HORRY COUNTY, SC (WMBF) - It has been a little over a week since Hurricane Irma swept across the Grand Strand, bringing strong winds, heavy rains and flooding to parts of Garden City.
As the storm rapidly approached the East Coast, local businesses and neighbors feared for the worst, but came together in the midst of the storm.
Last Monday, Atlantic Avenue was completely submerged and looked like a ghost town. This week, most businesses are back up and running, and people have returned home.
Still, for some, the cleanup process is still underway.
With so much uncertainty about Irma's path of destruction, businesses like Garden City Coffee Grounds and Garden City Grocery prepared for the likes of Hurricane Matthew.
"You have options - either board up, lift everything up, or get out," said Matthew Hutton, owner of Garden City Coffee Grounds.
Homeowners near Azalea Avenue said during the storm last Monday, strong winds ripped away part of their roof. They are now waiting to hear from their insurance company.
Hutton, originally from Pittsburgh, said he knew moving to the Grand Strand meant hurricanes and understands it's a part of living in paradise. He recently painted marks on his coffee shop walls to remind everyone just how powerful Mother Nature can be.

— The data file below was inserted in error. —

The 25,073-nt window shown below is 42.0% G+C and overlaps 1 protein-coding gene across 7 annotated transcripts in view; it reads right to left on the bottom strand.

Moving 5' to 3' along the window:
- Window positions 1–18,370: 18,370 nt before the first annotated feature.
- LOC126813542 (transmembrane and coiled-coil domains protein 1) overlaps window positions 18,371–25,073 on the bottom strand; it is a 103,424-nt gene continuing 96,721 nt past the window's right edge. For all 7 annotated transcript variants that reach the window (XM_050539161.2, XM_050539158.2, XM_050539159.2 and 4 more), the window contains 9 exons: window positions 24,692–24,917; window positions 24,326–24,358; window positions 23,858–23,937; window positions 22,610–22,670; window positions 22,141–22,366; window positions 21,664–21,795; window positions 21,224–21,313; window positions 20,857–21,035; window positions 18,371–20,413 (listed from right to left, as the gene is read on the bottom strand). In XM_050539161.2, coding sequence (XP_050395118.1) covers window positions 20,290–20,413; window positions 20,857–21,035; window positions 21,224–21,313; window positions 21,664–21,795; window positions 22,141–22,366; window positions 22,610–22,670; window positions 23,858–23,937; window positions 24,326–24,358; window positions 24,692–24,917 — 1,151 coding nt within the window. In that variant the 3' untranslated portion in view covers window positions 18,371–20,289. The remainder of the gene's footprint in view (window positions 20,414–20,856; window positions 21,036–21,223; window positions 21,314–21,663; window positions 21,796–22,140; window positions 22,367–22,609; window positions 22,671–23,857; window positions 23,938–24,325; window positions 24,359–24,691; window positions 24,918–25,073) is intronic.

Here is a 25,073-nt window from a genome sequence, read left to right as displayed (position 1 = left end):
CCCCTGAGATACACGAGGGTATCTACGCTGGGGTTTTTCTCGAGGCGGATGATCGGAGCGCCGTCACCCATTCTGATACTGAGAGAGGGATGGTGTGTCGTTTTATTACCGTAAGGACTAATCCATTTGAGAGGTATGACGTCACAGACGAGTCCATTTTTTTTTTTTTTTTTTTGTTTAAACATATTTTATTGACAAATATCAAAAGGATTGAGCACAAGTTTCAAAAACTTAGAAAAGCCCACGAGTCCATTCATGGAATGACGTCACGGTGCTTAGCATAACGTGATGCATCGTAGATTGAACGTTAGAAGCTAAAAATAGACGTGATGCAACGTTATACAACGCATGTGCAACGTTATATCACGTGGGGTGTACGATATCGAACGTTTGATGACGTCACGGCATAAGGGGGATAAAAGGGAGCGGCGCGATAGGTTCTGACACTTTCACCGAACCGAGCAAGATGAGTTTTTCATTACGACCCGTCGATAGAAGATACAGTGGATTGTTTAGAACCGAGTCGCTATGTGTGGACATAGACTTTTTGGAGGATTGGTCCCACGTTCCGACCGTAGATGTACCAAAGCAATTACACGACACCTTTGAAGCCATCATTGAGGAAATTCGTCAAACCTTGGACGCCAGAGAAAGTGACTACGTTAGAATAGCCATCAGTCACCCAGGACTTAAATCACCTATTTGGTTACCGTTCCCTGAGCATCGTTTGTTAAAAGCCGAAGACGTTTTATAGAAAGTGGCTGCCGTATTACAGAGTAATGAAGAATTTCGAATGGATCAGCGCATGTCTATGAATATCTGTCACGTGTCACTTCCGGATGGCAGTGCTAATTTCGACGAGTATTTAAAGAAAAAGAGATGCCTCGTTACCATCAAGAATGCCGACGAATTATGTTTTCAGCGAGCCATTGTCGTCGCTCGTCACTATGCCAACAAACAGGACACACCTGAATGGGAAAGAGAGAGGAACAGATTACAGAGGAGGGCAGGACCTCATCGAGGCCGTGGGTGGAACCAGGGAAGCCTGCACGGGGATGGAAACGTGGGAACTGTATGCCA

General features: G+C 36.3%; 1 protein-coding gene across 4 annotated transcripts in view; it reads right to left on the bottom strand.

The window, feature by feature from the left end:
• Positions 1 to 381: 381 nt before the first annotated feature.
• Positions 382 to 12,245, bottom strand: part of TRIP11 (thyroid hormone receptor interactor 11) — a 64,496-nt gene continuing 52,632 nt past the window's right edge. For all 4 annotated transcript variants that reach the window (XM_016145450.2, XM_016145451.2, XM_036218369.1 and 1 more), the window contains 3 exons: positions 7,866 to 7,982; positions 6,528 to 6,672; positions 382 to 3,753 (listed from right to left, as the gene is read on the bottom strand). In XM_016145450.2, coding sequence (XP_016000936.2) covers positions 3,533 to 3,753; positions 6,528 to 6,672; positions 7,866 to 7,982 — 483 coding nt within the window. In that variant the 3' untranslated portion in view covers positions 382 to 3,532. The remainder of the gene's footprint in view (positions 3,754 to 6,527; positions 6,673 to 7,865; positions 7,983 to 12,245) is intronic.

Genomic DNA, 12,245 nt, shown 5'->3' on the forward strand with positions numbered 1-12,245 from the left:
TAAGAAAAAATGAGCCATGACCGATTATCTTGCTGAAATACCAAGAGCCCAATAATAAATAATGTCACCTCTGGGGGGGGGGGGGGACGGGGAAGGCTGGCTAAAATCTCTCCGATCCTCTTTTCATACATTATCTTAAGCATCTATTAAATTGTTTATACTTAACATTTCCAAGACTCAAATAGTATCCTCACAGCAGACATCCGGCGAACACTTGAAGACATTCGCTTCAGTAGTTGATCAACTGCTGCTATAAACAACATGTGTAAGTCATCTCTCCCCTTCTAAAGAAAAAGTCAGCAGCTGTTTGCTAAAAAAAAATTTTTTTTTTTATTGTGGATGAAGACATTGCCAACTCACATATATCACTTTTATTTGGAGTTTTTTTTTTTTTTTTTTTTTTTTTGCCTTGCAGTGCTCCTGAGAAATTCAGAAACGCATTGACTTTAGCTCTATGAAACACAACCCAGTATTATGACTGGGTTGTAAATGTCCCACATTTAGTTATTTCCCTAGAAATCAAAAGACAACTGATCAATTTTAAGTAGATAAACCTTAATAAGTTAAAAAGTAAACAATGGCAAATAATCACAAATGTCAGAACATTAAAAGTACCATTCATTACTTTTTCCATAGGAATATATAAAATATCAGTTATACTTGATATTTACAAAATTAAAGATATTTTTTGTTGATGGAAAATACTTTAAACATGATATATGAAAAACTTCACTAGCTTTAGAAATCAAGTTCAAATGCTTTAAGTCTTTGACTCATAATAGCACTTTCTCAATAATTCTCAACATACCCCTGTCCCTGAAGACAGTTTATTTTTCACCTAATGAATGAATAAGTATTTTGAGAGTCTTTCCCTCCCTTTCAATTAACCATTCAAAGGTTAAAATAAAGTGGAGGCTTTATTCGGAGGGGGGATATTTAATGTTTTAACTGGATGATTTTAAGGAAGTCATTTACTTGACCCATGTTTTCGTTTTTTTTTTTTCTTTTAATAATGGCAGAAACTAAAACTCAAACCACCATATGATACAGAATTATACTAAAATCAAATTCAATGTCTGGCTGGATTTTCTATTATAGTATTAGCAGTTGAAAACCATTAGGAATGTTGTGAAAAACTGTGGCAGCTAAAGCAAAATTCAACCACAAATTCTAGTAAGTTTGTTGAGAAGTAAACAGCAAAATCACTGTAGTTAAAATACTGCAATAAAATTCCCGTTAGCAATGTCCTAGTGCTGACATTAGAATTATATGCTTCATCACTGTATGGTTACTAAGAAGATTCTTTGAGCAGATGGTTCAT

"We have to enjoy what we have here while we can because no shore line lasts forever, so enjoy it while you have it," said Hutton.
Some locally-owned business owners said the hurricane forced many people to evacuate and tourists to cancel their vacations.
"You know our bread and butter is tourist and tourists aren't going to come when they're expecting a category three hurricane and the governor is saying it could be as bad as Hugo. People remember Hugo," said Mike Hughes, owner of Garden City Grocery.
Despite the end of vacation season coming in October, business owners in Garden City said tourism is picking back up again after a two-week slump.